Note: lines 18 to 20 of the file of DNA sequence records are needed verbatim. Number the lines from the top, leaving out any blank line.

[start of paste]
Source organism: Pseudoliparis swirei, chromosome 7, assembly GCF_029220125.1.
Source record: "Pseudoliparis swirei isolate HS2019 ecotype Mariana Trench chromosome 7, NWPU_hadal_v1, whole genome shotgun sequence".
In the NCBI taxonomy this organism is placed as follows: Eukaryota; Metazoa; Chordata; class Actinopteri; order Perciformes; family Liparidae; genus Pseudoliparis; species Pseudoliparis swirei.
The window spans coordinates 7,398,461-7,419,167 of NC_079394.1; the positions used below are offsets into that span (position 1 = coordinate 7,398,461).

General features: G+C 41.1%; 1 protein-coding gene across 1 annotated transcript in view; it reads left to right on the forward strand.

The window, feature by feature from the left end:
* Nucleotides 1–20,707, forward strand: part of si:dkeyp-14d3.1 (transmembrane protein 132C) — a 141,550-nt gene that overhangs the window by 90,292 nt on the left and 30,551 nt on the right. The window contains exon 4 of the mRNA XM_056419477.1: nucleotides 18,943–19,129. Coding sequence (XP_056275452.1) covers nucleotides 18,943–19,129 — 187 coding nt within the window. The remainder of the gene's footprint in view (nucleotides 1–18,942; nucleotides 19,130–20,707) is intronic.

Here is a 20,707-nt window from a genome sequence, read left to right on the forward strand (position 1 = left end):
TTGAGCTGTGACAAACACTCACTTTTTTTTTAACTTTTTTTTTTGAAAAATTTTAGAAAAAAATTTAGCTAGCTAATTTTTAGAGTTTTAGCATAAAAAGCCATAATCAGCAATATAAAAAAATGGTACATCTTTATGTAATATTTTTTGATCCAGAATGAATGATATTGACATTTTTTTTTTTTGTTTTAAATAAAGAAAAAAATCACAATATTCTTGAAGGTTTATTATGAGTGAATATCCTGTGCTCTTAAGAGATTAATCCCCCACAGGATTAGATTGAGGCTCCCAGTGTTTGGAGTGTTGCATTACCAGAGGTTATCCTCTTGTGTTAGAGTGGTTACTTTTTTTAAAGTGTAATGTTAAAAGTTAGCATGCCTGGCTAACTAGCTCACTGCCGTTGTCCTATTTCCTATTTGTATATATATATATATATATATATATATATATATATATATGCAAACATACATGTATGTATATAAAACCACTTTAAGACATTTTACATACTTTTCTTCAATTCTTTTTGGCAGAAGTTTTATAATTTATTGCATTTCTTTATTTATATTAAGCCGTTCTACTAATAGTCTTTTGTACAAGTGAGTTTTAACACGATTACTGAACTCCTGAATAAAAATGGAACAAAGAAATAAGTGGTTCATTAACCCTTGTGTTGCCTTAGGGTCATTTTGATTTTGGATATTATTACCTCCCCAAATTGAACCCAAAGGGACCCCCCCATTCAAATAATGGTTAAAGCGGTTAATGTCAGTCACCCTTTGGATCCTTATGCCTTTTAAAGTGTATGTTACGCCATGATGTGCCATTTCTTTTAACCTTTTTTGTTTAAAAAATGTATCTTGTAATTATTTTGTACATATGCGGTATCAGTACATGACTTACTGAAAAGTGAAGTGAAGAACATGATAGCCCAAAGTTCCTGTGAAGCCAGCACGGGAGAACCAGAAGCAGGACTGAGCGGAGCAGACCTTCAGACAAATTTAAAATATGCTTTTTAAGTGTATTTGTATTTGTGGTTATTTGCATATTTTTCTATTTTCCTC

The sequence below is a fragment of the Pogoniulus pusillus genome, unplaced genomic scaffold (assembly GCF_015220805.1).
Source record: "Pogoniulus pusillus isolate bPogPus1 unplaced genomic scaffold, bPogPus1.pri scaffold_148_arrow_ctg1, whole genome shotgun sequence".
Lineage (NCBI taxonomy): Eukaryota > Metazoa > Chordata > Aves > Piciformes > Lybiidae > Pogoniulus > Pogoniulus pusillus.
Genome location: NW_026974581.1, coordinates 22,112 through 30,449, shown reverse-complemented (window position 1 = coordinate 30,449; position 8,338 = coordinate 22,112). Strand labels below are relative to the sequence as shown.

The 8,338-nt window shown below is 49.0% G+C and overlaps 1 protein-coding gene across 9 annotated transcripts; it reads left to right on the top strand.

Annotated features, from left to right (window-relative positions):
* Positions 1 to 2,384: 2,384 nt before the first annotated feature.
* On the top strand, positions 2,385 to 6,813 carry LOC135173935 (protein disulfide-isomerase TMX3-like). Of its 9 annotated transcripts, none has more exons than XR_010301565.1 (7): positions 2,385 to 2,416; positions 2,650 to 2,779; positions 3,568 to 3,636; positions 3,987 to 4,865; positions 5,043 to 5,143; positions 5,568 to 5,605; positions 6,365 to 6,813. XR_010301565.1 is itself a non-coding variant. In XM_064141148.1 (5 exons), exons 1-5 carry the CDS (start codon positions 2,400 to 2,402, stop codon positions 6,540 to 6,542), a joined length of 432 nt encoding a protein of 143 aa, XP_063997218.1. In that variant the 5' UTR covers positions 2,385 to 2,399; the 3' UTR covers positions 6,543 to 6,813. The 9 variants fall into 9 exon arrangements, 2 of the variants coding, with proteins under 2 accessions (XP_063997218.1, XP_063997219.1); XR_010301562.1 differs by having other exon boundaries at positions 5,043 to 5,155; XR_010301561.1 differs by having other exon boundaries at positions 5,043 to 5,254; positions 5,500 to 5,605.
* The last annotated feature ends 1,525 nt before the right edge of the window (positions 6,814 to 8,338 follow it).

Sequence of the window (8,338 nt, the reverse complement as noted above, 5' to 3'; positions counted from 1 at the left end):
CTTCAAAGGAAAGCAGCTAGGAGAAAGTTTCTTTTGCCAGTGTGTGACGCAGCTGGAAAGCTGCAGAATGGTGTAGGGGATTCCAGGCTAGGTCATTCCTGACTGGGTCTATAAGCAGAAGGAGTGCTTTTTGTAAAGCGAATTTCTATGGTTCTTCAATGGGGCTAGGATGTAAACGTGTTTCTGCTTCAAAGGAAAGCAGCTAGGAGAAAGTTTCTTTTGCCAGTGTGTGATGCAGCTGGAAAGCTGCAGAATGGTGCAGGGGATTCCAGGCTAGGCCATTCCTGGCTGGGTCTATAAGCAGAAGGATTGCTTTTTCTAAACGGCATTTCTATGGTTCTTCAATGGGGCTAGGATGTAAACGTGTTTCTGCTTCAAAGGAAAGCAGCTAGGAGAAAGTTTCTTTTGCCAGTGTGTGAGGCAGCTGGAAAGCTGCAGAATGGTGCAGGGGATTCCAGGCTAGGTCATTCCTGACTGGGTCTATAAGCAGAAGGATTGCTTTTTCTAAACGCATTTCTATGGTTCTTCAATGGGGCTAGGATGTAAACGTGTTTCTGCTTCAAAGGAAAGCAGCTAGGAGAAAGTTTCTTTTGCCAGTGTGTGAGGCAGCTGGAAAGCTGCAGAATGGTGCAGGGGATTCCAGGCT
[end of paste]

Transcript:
* The last annotated feature ends 1,525 nt before the right edge of the window (positions 6,814 to 8,338 follow it).

Sequence of the window (8,338 nt, the reverse complement as noted above, 5' to 3'; positions counted from 1 at the left end):
CTTCAAAGGAAAGCAGCTAGGAGAAAGTTTCTTTTGCCAGTGTGTGACGCAGCTGGAAAGCTGCAGAATGGTGTAGGGGATTCCAGGCTAGGTCATTCCTGACTGGGTCTATAAGCAGAAGGAGTGCTTTTTGTAAAGCGAATTTCTATGGTTCTTCAATGGGGCTAGGATGTAAACGTGTTTCTGCTTCAAAGGAAAGCAGCTAGGAGAAAGTTTCTTTTGCCAGTGTGTGATGCAGCTGGAAAGCTGCAGAATGGTGCAGGGGATTCCAGGCTAGGCCATTCCTGGCTGGGTCTATAAGCAGAAGGATTGCTTTTTCTAAACGGCATTTCTATGGTTCTTCAATGGGGCTAGGATGTAAACGTGTTTCTGCTTCAAAGGAAAGCAGCTAGGAGAAAGTTTCTTTTGCCAGTGTGTGAGGCAGCTGGAAAGCTGCAGAATGGTGCAGGGGATTCCAGGCTAGGTCATTCCTGACTGGGTCTATAAGCAGAAGGATTGCTTTTTCTAAACGCATTTCTATGGTTCTTCAATGGGGCTAGGATGTAAACGTGTTTCTGCTTCAAAGGAAAGCAGCTAGGAGAAAGTTTCTTTTGCCAGTGTGTGAGGCAGCTGGAAAGCTGCAGAATGGTGCAGGGGATTCCAGGCT